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Clin Neuropathol. 2006 Sep-Oct;25(5):232-6.

Rare primary CNS anaplastic large cell lymphoma in an immunocompetent adult: a clinical-pathologic case report and review case of the literature.

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1
Department of Neurosurgery, National Capitol Consortium, Walter Reed Army Medical Center, Washington DC, USA.

Abstract

OBJECTIVE AND IMPORTANCE:

Isolated anaplastic large cell lymphoma (ALCL) presenting in the primary central nervous system is distinctly uncommon. The authors describe a case that clinically and radiographically simulated a primary glial neoplasm.

CLINICAL PRESENTATION:

A 39-year-old immunocompetent male presented with seizures and a rapidly enlarging right occipital/parietal lesion. Magnetic resonance images demonstrated a right occipitoparietal lesion, hypodense on T1WI, with patchy contrast enhancement with gadolinium and significant white matter edema pattern on T2WI along with mass effect and midline shift.

INTERVENTION:

The patient underwent a frameless stereotactic assisted needle biopsy. There appeared to be a clear demarcation between white matter and tumor with no obvious necrosis. Biopsy showed a proliferation of single cells and poorly cohesive groups of cells with large, pleomorphic nuclei, many containing prominent nucleoli, and a moderate amount of cytoplasm. Immunohistochemical staining revealed CD-30 and ALK-positivity typical of ALCL, a rare form of T-cell lymphoma. An extensive workup revealed neither systemic disease nor evidence of immunocompromise.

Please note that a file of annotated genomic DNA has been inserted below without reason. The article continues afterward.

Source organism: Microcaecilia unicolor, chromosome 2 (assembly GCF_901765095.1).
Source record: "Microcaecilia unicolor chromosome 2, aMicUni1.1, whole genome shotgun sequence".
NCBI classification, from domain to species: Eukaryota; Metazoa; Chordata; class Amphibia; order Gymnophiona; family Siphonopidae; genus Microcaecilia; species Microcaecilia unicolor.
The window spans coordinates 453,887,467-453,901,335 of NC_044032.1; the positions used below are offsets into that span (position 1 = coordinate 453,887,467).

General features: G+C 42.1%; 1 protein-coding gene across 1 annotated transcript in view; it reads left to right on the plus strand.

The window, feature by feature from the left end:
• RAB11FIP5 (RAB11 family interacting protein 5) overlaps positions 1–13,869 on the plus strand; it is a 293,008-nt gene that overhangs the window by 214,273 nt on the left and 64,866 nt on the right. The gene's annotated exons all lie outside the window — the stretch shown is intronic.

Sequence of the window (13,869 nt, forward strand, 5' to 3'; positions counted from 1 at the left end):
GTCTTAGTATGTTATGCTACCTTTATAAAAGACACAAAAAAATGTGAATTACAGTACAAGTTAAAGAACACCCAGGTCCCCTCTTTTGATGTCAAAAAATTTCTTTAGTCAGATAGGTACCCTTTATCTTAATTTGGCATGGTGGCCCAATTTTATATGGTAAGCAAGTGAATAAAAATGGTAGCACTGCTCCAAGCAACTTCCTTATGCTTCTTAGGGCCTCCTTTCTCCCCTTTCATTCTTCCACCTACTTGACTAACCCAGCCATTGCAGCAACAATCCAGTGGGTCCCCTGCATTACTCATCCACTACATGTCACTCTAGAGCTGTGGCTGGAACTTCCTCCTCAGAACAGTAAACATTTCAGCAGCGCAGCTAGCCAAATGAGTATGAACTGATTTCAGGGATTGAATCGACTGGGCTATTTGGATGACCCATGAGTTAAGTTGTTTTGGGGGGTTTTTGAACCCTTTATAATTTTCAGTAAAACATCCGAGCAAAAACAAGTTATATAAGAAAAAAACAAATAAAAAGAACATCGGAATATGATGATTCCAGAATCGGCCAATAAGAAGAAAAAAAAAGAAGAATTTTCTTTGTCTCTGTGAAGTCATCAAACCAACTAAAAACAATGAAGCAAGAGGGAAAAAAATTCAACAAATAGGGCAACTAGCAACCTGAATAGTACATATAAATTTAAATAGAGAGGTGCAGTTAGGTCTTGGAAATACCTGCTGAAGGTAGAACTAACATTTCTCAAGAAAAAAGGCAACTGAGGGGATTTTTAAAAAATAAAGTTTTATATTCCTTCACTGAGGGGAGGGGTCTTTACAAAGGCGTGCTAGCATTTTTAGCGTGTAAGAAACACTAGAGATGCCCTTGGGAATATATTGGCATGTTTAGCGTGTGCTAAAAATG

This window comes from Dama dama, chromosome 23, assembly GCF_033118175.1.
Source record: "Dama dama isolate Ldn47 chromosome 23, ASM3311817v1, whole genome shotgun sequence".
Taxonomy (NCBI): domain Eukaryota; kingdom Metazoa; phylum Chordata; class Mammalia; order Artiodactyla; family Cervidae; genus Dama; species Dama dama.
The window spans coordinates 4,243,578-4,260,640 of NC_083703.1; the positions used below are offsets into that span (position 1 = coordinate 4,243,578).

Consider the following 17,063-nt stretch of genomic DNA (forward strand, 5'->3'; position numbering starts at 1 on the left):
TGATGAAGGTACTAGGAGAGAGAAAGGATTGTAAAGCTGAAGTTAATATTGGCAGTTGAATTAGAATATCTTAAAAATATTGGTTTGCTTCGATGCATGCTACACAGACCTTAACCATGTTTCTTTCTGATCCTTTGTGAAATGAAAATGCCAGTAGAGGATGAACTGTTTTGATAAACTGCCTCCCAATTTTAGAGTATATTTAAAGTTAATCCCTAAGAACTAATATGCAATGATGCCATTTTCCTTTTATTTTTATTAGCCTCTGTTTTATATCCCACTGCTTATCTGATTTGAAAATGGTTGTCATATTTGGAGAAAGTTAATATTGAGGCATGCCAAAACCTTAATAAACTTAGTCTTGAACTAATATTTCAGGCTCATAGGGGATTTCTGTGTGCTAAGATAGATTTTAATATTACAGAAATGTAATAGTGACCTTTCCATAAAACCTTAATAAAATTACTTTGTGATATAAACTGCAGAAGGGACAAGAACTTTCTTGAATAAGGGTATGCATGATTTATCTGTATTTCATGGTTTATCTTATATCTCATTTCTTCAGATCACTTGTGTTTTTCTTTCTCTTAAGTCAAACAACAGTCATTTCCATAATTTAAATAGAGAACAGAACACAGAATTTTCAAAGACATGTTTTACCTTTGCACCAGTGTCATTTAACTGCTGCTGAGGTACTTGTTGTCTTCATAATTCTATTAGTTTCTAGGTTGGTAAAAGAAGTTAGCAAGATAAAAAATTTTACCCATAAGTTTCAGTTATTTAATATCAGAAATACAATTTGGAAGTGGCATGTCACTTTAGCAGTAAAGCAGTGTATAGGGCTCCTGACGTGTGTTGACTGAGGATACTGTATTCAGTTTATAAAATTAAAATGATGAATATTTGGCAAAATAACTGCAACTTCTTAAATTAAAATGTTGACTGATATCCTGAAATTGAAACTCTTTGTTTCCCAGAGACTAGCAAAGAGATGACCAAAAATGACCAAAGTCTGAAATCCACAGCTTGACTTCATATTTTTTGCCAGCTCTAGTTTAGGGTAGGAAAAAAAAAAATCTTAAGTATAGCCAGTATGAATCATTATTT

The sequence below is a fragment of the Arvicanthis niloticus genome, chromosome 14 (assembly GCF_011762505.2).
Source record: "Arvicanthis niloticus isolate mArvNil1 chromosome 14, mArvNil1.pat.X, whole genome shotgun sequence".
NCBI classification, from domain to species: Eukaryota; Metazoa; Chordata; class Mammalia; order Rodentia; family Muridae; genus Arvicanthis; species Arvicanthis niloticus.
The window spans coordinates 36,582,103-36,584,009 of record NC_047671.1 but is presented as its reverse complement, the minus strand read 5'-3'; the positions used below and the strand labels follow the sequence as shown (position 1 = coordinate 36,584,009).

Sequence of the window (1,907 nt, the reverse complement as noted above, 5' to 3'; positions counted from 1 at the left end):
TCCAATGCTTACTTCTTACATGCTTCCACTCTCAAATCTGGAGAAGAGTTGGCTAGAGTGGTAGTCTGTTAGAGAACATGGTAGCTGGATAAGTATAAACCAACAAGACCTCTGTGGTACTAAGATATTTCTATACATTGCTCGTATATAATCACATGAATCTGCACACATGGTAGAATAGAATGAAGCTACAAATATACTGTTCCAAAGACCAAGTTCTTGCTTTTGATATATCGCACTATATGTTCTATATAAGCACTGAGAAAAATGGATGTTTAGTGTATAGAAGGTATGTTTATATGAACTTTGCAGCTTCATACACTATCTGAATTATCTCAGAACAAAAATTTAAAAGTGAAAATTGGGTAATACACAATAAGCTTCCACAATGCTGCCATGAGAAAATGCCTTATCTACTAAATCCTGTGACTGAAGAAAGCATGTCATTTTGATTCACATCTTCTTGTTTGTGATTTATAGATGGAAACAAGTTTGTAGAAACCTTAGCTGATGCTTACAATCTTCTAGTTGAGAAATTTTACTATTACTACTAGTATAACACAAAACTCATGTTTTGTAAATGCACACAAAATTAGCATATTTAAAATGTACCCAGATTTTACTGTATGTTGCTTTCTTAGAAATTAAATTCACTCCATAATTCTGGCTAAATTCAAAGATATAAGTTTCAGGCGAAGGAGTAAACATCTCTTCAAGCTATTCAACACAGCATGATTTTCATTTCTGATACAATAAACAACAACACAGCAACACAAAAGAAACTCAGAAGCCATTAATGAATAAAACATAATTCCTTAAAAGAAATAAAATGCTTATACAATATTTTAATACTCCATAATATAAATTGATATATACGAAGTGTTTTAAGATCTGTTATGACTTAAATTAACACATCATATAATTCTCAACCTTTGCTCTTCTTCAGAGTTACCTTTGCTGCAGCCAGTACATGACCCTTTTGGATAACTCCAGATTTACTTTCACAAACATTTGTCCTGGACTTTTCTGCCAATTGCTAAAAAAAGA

CONCLUSION:

Reported in less than 20 patients, primary ALCL in an immunocompetent patient is rarely found intracranially; however, its ability to mimic glial neoplasms as well as other pathologies underlines its importance.

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PMID:
17007446
[Indexed for MEDLINE]
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